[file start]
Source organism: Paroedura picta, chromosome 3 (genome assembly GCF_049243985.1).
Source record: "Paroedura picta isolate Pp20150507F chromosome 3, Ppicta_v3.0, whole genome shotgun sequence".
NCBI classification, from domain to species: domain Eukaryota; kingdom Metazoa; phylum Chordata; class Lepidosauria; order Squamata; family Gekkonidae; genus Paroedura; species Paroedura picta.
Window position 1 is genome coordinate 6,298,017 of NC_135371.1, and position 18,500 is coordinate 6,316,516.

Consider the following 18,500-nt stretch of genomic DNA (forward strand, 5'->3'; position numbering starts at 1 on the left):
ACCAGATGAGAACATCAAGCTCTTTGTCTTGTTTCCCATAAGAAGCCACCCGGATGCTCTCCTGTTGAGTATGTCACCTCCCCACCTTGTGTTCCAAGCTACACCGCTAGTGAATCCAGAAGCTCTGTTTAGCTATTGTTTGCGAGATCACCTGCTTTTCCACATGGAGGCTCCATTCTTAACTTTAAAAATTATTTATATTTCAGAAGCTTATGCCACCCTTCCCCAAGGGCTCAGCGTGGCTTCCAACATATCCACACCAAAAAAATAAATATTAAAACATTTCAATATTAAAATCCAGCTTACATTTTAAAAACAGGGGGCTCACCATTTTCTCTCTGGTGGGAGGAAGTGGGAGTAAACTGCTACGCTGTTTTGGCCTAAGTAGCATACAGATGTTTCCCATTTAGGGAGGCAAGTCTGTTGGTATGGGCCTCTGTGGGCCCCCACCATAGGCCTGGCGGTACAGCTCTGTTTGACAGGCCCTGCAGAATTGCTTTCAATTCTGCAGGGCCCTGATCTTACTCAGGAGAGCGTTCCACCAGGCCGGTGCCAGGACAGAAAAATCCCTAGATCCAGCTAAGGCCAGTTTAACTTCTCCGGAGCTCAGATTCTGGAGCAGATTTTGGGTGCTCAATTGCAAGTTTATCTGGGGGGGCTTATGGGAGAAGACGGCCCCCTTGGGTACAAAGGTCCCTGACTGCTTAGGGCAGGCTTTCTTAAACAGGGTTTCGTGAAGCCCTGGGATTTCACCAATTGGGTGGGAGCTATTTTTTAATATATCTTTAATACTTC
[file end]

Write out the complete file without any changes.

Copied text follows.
Source organism: Paroedura picta, chromosome 3 (genome assembly GCF_049243985.1).
Source record: "Paroedura picta isolate Pp20150507F chromosome 3, Ppicta_v3.0, whole genome shotgun sequence".
NCBI classification, from domain to species: domain Eukaryota; kingdom Metazoa; phylum Chordata; class Lepidosauria; order Squamata; family Gekkonidae; genus Paroedura; species Paroedura picta.
Window position 1 is genome coordinate 6,298,017 of NC_135371.1, and position 18,500 is coordinate 6,316,516.

Consider the following 18,500-nt stretch of genomic DNA (forward strand, 5'->3'; position numbering starts at 1 on the left):
ACCAGATGAGAACATCAAGCTCTTTGTCTTGTTTCCCATAAGAAGCCACCCGGATGCTCTCCTGTTGAGTATGTCACCTCCCCACCTTGTGTTCCAAGCTACACCGCTAGTGAATCCAGAAGCTCTGTTTAGCTATTGTTTGCGAGATCACCTGCTTTTCCACATGGAGGCTCCATTCTTAACTTTAAAAATTATTTATATTTCAGAAGCTTATGCCACCCTTCCCCAAGGGCTCAGCGTGGCTTCCAACATATCCACACCAAAAAAATAAATATTAAAACATTTCAATATTAAAATCCAGCTTACATTTTAAAAACAGGGGGCTCACCATTTTCTCTCTGGTGGGAGGAAGTGGGAGTAAACTGCTACGCTGTTTTGGCCTAAGTAGCATACAGATGTTTCCCATTTAGGGAGGCAAGTCTGTTGGTATGGGCCTCTGTGGGCCCCCACCATAGGCCTGGCGGTACAGCTCTGTTTGACAGGCCCTGCAGAATTGCTTTCAATTCTGCAGGGCCCTGATCTTACTCAGGAGAGCGTTCCACCAGGCCGGTGCCAGGACAGAAAAATCCCTAGATCCAGCTAAGGCCAGTTTAACTTCTCCGGAGCTCAGATTCTGGAGCAGATTTTGGGTGCTCAATTGCAAGTTTATCTGGGGGGGCTTATGGGAGAAGACGGCCCCCTTGGGTACAAAGGTCCCTGACTGCTTAGGGCAGGCTTTCTTAAACAGGGTTTCGTGAAGCCCTGGGATTTCACCAATTGGGTGGGAGCTATTTTTTAATATATCTTTAATACTTC